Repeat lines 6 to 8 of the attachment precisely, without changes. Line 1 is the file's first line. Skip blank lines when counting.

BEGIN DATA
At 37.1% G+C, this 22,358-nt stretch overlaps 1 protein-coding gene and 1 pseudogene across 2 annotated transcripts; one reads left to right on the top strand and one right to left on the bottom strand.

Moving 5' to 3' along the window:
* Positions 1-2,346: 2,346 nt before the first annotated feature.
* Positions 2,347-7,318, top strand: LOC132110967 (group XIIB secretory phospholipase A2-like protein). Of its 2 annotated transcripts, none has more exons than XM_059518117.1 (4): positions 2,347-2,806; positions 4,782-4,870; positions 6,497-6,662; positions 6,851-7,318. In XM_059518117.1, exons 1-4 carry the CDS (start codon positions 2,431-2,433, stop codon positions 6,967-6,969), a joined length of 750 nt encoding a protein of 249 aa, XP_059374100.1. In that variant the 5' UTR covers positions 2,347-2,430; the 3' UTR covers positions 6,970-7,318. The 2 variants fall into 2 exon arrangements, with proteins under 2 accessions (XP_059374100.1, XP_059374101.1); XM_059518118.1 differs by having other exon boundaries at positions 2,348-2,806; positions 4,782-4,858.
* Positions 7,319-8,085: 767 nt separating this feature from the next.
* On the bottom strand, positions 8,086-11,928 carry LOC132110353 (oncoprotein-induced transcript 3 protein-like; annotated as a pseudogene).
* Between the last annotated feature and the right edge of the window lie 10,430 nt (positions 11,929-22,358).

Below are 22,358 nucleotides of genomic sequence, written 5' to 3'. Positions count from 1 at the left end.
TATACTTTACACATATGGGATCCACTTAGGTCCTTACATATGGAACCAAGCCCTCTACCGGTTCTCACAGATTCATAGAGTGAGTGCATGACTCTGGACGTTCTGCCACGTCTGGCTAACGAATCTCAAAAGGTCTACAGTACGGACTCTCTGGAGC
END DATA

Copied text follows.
* On the bottom strand, positions 8,086-11,928 carry LOC132110353 (oncoprotein-induced transcript 3 protein-like; annotated as a pseudogene).
* Between the last annotated feature and the right edge of the window lie 10,430 nt (positions 11,929-22,358).

Below are 22,358 nucleotides of genomic sequence, written 5' to 3'. Positions count from 1 at the left end.